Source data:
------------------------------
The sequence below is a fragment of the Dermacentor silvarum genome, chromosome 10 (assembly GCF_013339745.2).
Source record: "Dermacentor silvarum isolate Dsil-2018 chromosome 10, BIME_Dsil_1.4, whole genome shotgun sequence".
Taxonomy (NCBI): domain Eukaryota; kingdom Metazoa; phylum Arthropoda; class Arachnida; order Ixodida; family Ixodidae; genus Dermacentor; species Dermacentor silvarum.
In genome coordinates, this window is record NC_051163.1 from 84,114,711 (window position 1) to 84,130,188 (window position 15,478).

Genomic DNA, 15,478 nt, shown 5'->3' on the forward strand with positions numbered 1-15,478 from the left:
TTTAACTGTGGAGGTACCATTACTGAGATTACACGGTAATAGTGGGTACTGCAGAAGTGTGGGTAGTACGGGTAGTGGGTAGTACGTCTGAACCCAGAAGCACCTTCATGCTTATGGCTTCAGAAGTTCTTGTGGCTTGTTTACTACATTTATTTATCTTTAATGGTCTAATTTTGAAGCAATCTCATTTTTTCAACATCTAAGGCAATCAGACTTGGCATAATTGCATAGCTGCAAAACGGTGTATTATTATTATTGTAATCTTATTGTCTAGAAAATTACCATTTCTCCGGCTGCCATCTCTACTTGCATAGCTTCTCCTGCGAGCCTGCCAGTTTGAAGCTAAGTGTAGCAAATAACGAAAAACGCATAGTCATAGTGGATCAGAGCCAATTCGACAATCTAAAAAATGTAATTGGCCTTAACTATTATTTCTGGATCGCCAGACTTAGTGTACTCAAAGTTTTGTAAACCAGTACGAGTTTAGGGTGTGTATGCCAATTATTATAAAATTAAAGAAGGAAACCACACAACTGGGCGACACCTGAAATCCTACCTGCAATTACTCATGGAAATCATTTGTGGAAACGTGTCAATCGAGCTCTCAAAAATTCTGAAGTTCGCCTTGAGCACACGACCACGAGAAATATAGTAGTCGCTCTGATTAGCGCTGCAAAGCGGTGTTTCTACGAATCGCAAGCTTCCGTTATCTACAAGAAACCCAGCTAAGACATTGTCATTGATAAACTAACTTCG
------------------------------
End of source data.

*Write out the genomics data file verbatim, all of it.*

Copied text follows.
The sequence below is a fragment of the Dermacentor silvarum genome, chromosome 10 (assembly GCF_013339745.2).
Source record: "Dermacentor silvarum isolate Dsil-2018 chromosome 10, BIME_Dsil_1.4, whole genome shotgun sequence".
Taxonomy (NCBI): domain Eukaryota; kingdom Metazoa; phylum Arthropoda; class Arachnida; order Ixodida; family Ixodidae; genus Dermacentor; species Dermacentor silvarum.
In genome coordinates, this window is record NC_051163.1 from 84,114,711 (window position 1) to 84,130,188 (window position 15,478).

Genomic DNA, 15,478 nt, shown 5'->3' on the forward strand with positions numbered 1-15,478 from the left:
TTTAACTGTGGAGGTACCATTACTGAGATTACACGGTAATAGTGGGTACTGCAGAAGTGTGGGTAGTACGGGTAGTGGGTAGTACGTCTGAACCCAGAAGCACCTTCATGCTTATGGCTTCAGAAGTTCTTGTGGCTTGTTTACTACATTTATTTATCTTTAATGGTCTAATTTTGAAGCAATCTCATTTTTTCAACATCTAAGGCAATCAGACTTGGCATAATTGCATAGCTGCAAAACGGTGTATTATTATTATTGTAATCTTATTGTCTAGAAAATTACCATTTCTCCGGCTGCCATCTCTACTTGCATAGCTTCTCCTGCGAGCCTGCCAGTTTGAAGCTAAGTGTAGCAAATAACGAAAAACGCATAGTCATAGTGGATCAGAGCCAATTCGACAATCTAAAAAATGTAATTGGCCTTAACTATTATTTCTGGATCGCCAGACTTAGTGTACTCAAAGTTTTGTAAACCAGTACGAGTTTAGGGTGTGTATGCCAATTATTATAAAATTAAAGAAGGAAACCACACAACTGGGCGACACCTGAAATCCTACCTGCAATTACTCATGGAAATCATTTGTGGAAACGTGTCAATCGAGCTCTCAAAAATTCTGAAGTTCGCCTTGAGCACACGACCACGAGAAATATAGTAGTCGCTCTGATTAGCGCTGCAAAGCGGTGTTTCTACGAATCGCAAGCTTCCGTTATCTACAAGAAACCCAGCTAAGACATTGTCATTGATAAACTAACTTCG